These are the kinds of steps that earn brownie points in the war on terrorism. But they paper over problems at home. Half of the Association of Southeast Asian partners-Cambodia, Indonesia, Laos, Myanmar (also known as Burma), and Vietnam-are blacklisted by the U.S. International Religious Freedom Commission for their persecution of Christians.
Laos increased its own internal campaign against Christian believers just as the world turned its attention to terrorism. Local officials notified teachers last September that they must renounce Christianity in order to keep their jobs. Those who refused have been told to expect layoffs.
Indonesia attracted worldwide attention when Muslim fighters surrounded and attacked Christian communities in Sulawesi with threats of a "bloody Christmas." The confrontation cooled when an elite Indonesian army unit moved in and disarmed some of the fighters. Police forces once loath to crack down on the Muslim-led violence are under new pressure to isolate radical Islamic elements. Doing so without undermining political stability is the new challenge.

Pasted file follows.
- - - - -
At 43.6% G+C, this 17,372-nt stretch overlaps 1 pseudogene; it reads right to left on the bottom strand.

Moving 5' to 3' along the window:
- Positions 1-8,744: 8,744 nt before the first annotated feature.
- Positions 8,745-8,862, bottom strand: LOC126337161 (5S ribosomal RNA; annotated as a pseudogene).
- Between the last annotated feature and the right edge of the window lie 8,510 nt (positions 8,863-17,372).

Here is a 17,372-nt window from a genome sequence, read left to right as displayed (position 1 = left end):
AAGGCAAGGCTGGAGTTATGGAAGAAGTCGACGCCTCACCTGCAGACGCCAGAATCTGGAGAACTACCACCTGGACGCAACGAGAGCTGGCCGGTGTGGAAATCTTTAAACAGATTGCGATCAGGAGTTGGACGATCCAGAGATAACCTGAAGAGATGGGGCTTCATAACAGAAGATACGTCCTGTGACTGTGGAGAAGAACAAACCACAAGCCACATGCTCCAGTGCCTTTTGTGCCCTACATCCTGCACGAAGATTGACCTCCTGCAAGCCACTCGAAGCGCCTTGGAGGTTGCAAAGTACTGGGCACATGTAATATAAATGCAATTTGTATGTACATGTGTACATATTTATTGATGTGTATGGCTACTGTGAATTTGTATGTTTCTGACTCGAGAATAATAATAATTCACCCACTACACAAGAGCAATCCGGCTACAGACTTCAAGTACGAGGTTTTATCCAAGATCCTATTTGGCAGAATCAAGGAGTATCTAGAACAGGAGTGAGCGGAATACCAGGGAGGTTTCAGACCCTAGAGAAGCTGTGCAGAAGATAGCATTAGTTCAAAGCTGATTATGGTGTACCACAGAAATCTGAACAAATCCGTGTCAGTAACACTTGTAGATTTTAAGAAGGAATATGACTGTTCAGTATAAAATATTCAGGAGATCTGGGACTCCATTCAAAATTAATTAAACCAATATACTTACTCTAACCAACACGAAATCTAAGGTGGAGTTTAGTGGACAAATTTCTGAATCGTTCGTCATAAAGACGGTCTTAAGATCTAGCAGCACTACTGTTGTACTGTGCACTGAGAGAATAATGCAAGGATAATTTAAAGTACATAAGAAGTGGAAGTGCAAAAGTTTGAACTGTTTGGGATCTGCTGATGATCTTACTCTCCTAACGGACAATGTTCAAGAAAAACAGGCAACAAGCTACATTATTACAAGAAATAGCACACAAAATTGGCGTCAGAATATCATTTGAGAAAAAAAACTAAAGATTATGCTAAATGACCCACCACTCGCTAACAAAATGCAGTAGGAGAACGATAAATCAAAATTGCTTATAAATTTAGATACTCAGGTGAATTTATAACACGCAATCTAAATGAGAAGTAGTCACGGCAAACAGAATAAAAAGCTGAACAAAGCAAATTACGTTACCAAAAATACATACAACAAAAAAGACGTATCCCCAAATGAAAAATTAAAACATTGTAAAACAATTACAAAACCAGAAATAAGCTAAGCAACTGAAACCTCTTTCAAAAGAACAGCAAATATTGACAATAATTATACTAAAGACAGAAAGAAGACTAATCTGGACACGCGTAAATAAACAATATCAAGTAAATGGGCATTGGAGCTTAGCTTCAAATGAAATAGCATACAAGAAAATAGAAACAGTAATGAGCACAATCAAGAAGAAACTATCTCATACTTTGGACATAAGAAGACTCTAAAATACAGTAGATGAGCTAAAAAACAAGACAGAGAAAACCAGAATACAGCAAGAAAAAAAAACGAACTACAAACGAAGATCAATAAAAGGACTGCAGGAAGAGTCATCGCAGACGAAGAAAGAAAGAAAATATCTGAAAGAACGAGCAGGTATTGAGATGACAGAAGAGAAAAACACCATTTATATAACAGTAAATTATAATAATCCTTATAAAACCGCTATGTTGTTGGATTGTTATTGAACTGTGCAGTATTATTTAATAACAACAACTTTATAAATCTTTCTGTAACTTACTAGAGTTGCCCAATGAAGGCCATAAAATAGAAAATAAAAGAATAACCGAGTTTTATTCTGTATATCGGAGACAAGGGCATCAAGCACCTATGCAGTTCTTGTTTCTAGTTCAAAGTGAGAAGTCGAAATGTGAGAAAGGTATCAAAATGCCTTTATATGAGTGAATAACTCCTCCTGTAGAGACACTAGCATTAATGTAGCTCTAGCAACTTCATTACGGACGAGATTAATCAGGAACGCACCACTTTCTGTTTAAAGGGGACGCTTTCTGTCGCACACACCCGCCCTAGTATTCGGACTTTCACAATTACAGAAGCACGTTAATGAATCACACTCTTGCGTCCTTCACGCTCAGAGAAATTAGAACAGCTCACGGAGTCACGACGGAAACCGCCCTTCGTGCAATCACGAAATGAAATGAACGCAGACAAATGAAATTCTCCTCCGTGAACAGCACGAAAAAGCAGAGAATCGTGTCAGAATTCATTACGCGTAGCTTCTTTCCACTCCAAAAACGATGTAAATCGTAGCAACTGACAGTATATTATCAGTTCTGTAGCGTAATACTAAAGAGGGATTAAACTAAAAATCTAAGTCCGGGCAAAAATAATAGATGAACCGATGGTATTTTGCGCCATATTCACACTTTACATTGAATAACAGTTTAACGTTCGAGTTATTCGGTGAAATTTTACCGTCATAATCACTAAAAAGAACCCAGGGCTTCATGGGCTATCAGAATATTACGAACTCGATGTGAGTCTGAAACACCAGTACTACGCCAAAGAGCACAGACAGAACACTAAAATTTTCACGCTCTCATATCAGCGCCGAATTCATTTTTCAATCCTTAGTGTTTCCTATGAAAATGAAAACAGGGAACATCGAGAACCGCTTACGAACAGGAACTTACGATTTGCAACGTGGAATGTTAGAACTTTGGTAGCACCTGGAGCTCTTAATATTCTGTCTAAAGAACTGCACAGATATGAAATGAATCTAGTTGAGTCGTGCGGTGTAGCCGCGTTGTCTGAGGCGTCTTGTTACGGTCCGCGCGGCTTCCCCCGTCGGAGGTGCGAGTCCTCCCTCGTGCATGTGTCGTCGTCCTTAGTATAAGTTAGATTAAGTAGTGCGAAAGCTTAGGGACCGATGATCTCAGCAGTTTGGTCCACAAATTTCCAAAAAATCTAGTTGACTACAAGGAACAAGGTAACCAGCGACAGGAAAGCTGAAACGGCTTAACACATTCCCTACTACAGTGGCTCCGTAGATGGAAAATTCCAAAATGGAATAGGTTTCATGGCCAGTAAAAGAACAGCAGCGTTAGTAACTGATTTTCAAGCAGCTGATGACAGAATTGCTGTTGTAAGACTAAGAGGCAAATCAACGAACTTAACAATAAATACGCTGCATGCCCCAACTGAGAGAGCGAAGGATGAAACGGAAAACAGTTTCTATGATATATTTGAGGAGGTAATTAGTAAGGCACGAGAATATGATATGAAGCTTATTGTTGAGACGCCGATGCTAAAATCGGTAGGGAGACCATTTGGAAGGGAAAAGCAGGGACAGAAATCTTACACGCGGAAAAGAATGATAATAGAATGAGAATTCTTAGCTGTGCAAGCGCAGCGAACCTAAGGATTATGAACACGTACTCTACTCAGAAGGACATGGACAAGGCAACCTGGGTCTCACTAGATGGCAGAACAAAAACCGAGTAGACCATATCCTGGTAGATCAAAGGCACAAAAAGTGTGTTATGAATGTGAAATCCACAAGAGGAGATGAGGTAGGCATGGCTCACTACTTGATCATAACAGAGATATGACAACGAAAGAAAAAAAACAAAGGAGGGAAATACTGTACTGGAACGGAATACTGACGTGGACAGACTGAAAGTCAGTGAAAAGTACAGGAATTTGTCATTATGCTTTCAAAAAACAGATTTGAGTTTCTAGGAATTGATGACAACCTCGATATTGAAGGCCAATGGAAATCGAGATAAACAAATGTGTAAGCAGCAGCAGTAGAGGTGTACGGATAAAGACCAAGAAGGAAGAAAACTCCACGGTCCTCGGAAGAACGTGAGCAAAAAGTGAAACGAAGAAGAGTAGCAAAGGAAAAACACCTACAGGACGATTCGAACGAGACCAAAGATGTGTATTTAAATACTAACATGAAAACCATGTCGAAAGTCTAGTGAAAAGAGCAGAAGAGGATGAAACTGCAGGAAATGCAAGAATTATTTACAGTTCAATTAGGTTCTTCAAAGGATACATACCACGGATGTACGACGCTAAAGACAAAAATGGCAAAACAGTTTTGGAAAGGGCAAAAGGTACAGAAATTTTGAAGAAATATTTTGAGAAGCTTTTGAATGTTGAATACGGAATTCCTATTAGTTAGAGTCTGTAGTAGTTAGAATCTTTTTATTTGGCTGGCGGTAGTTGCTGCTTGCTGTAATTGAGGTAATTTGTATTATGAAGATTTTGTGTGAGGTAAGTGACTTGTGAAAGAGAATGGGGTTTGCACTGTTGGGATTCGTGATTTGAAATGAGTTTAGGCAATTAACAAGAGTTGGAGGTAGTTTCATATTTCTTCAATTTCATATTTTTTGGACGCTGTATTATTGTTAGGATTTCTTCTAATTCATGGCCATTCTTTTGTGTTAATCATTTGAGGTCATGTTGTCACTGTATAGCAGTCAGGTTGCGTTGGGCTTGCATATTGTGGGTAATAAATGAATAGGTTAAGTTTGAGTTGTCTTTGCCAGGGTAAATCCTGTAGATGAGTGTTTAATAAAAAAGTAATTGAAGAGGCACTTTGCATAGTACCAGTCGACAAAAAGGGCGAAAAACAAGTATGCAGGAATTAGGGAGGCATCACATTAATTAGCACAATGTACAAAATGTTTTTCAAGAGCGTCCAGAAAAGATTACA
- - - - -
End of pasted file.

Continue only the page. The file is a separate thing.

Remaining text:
It is a challenge also confronting international peacekeepers in the Balkans. They have been reluctant to investigate recent fires that have destroyed at least 30 religious sites in Macedonia, including 14th-century frescoes. Brittle peace between Serbs and ethnic Albanians gained a new dimension after Sept. 11. There is at least some evidence that some of the mostly Muslim Albanians-defended by U.S. forces in Kosovo and now by international peacekeepers-received training and support from al-Qaeda.
Macedonia's Serb-led forces claim the ethnic Albanian fighters draw from mujahedeen troops who are veterans of conflicts in Bosnia, Kosovo, and Chechnya. During a guerrilla offensive last May, Macedonian forces say they came under fire from U.S.-made Stinger anti-aircraft missiles the guerrillas acquired from Afghanistan.
Guerrilla forays post-9/11 are branded "terrorist attacks." But peacekeepers are also careful to put demands on the Serb authorities and to overlook religious strife. Defining the conflict on religious grounds risks reigniting it.
Those elements cannot be ignored, according to religious freedom advocates. "Religious freedom and human rights must be an essential part of any campaign against terror," said Larry Goodrich, spokesman for the U.S. Commission on International Religious Freedom. "They are not luxuries to be dispensed with in this campaign."
Mr. Goodrich admits that the sweeping effort to bring nations into the anti-terror coalition "changes the equation." But it should not end scrutiny over other abuses. "It doesn't mean we suddenly forget about our values," he said. "But there are those in the administration who would argue that the war on terrorism trumps everything. We do not."
While fighting terror remains Job No. 1 everywhere, folks like Mr. Goodrich want to make sure other hot spots don't simply fade to gray.